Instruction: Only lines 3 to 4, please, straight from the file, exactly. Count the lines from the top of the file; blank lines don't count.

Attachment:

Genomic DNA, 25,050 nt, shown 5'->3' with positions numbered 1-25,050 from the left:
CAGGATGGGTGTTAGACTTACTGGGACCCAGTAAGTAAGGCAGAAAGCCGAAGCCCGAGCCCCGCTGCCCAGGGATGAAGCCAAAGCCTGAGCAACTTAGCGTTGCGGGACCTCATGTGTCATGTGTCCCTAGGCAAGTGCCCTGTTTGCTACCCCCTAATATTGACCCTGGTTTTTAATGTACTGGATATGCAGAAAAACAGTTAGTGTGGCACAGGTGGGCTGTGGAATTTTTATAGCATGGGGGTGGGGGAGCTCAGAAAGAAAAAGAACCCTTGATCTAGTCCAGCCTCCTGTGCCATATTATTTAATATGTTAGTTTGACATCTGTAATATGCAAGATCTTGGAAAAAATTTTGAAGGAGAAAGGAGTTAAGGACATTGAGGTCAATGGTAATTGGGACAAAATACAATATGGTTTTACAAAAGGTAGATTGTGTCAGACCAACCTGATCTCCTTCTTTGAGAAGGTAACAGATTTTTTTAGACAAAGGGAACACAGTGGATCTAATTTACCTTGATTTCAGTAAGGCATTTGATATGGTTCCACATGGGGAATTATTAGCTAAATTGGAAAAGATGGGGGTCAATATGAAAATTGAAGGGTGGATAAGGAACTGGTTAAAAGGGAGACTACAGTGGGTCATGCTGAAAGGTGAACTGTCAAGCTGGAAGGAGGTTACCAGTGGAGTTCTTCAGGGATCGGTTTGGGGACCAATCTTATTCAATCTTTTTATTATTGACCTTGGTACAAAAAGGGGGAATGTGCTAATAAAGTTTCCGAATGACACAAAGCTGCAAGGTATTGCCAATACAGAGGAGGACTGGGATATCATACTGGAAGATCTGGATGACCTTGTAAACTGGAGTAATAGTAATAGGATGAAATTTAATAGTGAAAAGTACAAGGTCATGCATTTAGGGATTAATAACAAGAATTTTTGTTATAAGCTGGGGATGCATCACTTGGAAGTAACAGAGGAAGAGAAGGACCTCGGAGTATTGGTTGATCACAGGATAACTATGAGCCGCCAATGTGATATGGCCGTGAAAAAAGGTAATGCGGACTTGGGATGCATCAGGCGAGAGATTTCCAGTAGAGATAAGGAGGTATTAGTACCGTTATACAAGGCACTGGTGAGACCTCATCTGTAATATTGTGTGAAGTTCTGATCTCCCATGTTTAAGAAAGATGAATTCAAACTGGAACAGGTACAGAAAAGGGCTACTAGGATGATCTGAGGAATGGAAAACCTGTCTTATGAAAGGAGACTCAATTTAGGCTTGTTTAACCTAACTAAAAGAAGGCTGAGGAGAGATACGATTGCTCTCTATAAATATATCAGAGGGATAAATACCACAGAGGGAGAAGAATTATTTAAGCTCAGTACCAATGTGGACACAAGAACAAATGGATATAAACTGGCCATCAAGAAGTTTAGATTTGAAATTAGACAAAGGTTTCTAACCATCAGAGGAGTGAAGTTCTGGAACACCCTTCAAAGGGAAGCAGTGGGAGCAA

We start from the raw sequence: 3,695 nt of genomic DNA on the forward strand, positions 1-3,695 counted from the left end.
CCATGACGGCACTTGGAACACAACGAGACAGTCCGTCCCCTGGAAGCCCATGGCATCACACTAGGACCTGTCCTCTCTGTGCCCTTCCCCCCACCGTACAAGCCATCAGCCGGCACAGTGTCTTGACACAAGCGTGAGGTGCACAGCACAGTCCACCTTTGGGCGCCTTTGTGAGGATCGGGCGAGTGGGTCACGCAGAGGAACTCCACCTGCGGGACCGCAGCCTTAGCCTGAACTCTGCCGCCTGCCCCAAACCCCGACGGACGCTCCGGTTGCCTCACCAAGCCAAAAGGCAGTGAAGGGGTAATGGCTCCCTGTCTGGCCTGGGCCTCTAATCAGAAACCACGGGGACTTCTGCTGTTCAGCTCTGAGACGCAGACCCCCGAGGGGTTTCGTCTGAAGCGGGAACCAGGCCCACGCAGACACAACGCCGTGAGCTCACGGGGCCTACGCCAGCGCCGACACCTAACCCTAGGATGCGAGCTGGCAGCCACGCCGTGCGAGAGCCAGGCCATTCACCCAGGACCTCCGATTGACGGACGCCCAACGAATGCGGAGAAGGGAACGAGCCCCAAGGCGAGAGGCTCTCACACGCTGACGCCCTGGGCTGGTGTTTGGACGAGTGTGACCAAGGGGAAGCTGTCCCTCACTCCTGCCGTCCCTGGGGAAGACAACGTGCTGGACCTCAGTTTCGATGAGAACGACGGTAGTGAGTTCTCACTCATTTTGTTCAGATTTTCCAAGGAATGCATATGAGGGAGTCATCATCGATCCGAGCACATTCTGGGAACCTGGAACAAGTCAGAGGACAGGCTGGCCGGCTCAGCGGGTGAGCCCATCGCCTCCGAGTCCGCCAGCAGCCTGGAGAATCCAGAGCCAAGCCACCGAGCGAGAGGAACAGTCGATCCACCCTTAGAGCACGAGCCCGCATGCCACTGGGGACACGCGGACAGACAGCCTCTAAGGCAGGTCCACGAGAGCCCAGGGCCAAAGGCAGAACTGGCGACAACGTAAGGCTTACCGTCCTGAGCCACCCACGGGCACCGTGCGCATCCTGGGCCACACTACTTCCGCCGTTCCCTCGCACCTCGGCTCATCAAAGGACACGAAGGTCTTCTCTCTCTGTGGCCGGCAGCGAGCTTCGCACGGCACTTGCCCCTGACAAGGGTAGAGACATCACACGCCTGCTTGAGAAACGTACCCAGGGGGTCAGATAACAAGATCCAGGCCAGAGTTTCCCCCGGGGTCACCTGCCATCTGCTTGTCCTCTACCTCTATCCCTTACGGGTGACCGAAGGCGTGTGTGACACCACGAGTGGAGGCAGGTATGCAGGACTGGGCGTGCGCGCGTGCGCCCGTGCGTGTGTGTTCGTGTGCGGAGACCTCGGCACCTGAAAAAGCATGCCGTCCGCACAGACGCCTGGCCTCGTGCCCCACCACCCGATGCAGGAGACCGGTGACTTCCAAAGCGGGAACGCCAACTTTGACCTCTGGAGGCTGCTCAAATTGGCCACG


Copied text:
We start from the raw sequence: 3,695 nt of genomic DNA on the forward strand, positions 1-3,695 counted from the left end.
CCATGACGGCACTTGGAACACAACGAGACAGTCCGTCCCCTGGAAGCCCATGGCATCACACTAGGACCTGTCCTCTCTGTGCCCTTCCCCCCACCGTACAAGCCATCAGCCGGCACAGTGTCTTGACACAAGCGTGAGGTGCACAGCACAGTCCACCTTTGGGCGCCTTTGTGAGGATCGGGCGAGTGGGTCACGCAGAGGAACTCCACCTGCGGGACCGCAGCCTTAGCCTGAACTCTGCCGCCTGCCCCAAACCCCGACGGACGCTCCGGTTGCCTCACCAAGCCAAAAGGCAGTGAAGGGGTAATGGCTCCCTGTCTGGCCTGGGCCTCTAATCAGAAACCACGGGGACTTCTGCTGTTCAGCTCTGAGACGCAGACCCCCGAGGGGTTTCGTCTGAAGCGGGAACCAGGCCCACGCAGACACAACGCCGTGAGCTCACGGGGCCTACGCCAGCGCCGACACCTAACCCTAGGATGCGAGCTGGCAGCCACGCCGTGCGAGAGCCAGGCCATTCACCCAGGACCTCCGATTGACGGACGCCCAACGAATGCGGAGAAGGGAACGAGCCCCAAGGCGAGAGGCTCTCACACGCTGACGCCCTGGGCTGGTGTTTGGACGAGTGTGACCAAGGGGAAGCTGTCCCTCACTCCTGCCGTCCCTGGGGAAGACAACGTGCTGGACCTCAGTTTCGATGAGAACGACGGTAGTGAGTTCTCACTCATTTTGTTCAGATTTTCCAAGGAATGCATATGAGGGAGTCATCATCGATCCGAGCACATTCTGGGAACCTGGAACAAGTCAGAGGACAGGCTGGCCGGCTCAGCGGGTGAGCCCATCGCCTCCGAGTCCGCCAGCAGCCTGGAGAATCCAGAGCCAAGCCACCGAGCGAGAGGAACAGTCGATCCACCCTTAGAGCACGAGCCCGCATGCCACTGGGGACACGCGGACAGACAGCCTCTAAGGCAGGTCCACGAGAGCCCAGGGCCAAAGGCAGAACTGGCGACAACGTAAGGCTTACCGTCCTGAGCCACCCACGGGCACCGTGCGCATCCTGGGCCACACTACTTCCGCCGTTCCCTCGCACCTCGGCTCATCAAAGGACACGAAGGTCTTCTCTCTCTGTGGCCGGCAGCGAGCTTCGCACGGCACTTGCCCCTGACAAGGGTAGAGACATCACACGCCTGCTTGAGAAACGTACCCAGGGGGTCAGATAACAAGATCCAGGCCAGAGTTTCCCCCGGGGTCACCTGCCATCTGCTTGTCCTCTACCTCTATCCCTTACGGGTGACCGAAGGCGTGTGTGACACCACGAGTGGAGGCAGGTATGCAGGACTGGGCGTGCGCGCGTGCGCCCGTGCGTGTGTGTTCGTGTGCGGAGACCTCGGCACCTGAAAAAGCATGCCGTCCGCACAGACGCCTGGCCTCGTGCCCCACCACCCGATGCAGGAGACCGGTGACTTCCAAAGCGGGAACGCCAACTTTGACCTCTGGAGGCTGCTCAAATTGGCCACG